Fry deactivated his account yesterday after being criticised for a joke he made at the BAFTAs
Stephen Fry has explained why he has decided to leave Twitter, saying the social media platform has become a “stalking ground for the sanctimoniously self-righteous”.
Fry deactivated his Twitter account yesterday (February 15) after being bombarded with tweets criticising a joke he made while hosting the BAFTA Film Awards the previous evening.
During the ceremony, Jenny Beavan picked up the Costume Design prize for her work on Mad Max: Fury Road. Shortly after leaving the stage with her BAFTA trophy, Fry said of Beavan: “Only one of the great cinematic costume designers would come to the awards ceremony dressed like a bag lady.”
Fry then told those offended by the joke to “fuck off” before taking down his Twitter account.
“It’s no big deal – as it shouldn’t be. But yes, for anyone interested I have indeed deactivated my twitter account,” he wrote in a blog post on his website yesterday. “I’ve ‘left’ Twitter before, of course: many people have time off from it whether they are in the public eye or not. Think of it as not much more than leaving a room.”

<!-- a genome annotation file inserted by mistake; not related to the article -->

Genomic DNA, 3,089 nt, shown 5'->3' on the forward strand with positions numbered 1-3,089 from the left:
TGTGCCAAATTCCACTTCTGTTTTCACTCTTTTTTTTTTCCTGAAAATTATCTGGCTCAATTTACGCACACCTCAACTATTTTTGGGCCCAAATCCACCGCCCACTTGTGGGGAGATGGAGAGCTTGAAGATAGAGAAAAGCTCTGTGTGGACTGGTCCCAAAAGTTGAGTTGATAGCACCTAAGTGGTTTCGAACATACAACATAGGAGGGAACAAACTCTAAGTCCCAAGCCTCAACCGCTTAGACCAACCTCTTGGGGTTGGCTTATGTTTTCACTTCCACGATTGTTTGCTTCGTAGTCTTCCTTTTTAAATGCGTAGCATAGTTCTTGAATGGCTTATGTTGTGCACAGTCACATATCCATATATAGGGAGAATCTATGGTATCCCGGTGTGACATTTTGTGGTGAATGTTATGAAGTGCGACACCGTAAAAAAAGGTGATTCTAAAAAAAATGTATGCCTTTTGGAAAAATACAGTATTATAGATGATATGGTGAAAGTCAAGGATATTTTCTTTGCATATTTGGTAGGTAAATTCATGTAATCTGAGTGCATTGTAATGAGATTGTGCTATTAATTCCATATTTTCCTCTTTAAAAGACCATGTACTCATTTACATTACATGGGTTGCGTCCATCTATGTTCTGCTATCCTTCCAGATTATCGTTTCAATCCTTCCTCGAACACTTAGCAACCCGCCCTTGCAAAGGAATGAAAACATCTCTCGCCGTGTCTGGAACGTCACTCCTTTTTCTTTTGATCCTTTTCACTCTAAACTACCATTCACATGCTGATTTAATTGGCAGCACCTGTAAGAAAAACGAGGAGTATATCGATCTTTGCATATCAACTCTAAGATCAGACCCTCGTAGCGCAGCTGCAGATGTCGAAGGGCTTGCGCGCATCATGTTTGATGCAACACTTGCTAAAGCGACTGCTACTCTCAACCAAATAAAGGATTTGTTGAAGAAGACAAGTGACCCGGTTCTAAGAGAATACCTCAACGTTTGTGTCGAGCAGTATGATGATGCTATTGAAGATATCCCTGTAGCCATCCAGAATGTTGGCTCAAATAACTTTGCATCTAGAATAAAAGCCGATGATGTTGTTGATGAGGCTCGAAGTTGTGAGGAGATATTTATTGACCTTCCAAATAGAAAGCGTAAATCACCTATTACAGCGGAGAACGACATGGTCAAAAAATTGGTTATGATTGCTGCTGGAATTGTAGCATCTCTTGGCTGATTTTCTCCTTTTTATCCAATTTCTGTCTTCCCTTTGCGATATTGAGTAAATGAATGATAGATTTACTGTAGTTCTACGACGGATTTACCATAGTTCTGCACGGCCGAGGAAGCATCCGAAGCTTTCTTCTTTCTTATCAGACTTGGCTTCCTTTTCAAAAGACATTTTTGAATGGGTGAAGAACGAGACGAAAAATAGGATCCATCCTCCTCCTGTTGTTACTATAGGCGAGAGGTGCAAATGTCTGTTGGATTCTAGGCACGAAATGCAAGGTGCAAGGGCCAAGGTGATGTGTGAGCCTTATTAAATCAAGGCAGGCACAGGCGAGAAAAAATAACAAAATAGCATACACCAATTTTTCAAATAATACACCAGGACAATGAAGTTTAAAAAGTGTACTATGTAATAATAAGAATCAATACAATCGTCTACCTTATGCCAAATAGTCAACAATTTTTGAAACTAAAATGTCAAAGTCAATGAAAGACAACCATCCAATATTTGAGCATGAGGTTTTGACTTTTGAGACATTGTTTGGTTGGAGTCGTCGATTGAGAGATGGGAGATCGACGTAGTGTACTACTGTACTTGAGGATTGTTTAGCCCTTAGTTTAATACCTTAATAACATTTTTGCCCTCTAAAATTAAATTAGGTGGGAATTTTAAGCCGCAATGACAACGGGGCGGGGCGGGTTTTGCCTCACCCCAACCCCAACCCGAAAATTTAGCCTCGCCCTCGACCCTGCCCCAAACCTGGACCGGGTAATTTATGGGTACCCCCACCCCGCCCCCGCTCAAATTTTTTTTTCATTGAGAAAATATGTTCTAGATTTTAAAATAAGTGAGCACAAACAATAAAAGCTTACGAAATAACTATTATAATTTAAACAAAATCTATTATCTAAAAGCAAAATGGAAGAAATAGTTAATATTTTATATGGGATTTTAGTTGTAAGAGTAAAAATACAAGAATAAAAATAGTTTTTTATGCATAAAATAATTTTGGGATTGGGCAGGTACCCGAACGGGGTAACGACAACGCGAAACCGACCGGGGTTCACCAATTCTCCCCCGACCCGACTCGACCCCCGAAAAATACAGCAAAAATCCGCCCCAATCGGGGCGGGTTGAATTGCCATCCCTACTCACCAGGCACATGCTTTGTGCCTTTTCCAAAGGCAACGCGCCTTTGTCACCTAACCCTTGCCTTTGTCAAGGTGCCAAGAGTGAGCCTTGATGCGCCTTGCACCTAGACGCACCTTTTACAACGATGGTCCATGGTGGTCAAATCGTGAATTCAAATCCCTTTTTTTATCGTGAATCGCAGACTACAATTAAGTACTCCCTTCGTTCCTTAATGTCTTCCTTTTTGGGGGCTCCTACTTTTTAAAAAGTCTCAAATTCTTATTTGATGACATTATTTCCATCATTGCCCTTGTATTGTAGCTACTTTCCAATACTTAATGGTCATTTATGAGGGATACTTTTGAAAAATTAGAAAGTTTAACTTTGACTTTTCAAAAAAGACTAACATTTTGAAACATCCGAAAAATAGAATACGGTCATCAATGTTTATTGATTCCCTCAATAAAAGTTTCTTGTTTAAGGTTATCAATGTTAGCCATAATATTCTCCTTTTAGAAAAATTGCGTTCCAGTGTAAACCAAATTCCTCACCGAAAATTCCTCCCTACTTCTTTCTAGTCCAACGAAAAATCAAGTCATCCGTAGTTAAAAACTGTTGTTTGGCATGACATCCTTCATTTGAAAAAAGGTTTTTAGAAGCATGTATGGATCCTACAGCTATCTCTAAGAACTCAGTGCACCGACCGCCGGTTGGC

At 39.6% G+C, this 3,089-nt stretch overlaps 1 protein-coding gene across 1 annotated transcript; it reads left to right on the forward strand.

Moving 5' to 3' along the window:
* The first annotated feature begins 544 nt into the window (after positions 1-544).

“I like to believe I haven’t slammed the door, much less stalked off in a huff throwing my toys out of the pram as I go or however one should phrase it,” Fry continued. “It’s quite simple really: the room had started to smell. Really quite bad.”
Later in the blog post, Fry added: “Let us grieve at what Twitter has become. A stalking ground for the sanctimoniously self-righteous who love to second-guess, to leap to conclusions and be offended – worse, to be offended on behalf of others they do not even know. It’s as nasty and unwholesome a characteristic as can be imagined.”
Fry also sought to pre-empt a counter-argument pointing out that the “foul” people on Twitter are in the minority. “Indeed they are,” he wrote. “But I would contend that just one turd in a reservoir is enough to persuade one not to drink from it. 99.9% of the water may be excrement free, but that doesn’t help. With Twitter, for me at least, the tipping point has been reached and the pollution of the service is now just too much.”